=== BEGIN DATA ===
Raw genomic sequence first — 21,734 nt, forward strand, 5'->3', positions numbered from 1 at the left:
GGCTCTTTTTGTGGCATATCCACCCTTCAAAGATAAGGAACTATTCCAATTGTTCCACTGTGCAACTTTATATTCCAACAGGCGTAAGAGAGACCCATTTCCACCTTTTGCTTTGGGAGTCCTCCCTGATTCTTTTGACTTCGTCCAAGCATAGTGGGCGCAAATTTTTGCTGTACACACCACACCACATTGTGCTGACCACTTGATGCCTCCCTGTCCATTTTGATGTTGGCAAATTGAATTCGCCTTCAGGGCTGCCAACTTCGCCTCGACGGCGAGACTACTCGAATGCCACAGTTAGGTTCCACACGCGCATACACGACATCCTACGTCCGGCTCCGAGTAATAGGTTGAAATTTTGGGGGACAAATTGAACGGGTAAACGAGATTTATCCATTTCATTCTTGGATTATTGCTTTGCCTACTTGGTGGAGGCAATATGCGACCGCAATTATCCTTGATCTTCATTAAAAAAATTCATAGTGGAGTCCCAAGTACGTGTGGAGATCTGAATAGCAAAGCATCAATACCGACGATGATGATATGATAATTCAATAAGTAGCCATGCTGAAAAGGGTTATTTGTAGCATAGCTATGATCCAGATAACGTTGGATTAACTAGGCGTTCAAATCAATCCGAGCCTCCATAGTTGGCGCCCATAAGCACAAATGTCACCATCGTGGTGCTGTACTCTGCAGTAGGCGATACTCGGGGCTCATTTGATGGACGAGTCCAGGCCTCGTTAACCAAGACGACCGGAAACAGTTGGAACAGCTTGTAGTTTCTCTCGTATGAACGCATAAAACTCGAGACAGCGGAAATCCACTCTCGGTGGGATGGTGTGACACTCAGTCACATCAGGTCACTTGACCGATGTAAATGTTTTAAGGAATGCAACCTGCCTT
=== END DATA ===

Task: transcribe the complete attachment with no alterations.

Raw genomic sequence first — 21,734 nt, forward strand, 5'->3', positions numbered from 1 at the left:
GGCTCTTTTTGTGGCATATCCACCCTTCAAAGATAAGGAACTATTCCAATTGTTCCACTGTGCAACTTTATATTCCAACAGGCGTAAGAGAGACCCATTTCCACCTTTTGCTTTGGGAGTCCTCCCTGATTCTTTTGACTTCGTCCAAGCATAGTGGGCGCAAATTTTTGCTGTACACACCACACCACATTGTGCTGACCACTTGATGCCTCCCTGTCCATTTTGATGTTGGCAAATTGAATTCGCCTTCAGGGCTGCCAACTTCGCCTCGACGGCGAGACTACTCGAATGCCACAGTTAGGTTCCACACGCGCATACACGACATCCTACGTCCGGCTCCGAGTAATAGGTTGAAATTTTGGGGGACAAATTGAACGGGTAAACGAGATTTATCCATTTCATTCTTGGATTATTGCTTTGCCTACTTGGTGGAGGCAATATGCGACCGCAATTATCCTTGATCTTCATTAAAAAAATTCATAGTGGAGTCCCAAGTACGTGTGGAGATCTGAATAGCAAAGCATCAATACCGACGATGATGATATGATAATTCAATAAGTAGCCATGCTGAAAAGGGTTATTTGTAGCATAGCTATGATCCAGATAACGTTGGATTAACTAGGCGTTCAAATCAATCCGAGCCTCCATAGTTGGCGCCCATAAGCACAAATGTCACCATCGTGGTGCTGTACTCTGCAGTAGGCGATACTCGGGGCTCATTTGATGGACGAGTCCAGGCCTCGTTAACCAAGACGACCGGAAACAGTTGGAACAGCTTGTAGTTTCTCTCGTATGAACGCATAAAACTCGAGACAGCGGAAATCCACTCTCGGTGGGATGGTGTGACACTCAGTCACATCAGGTCACTTGACCGATGTAAATGTTTTAAGGAATGCAACCTGCCTT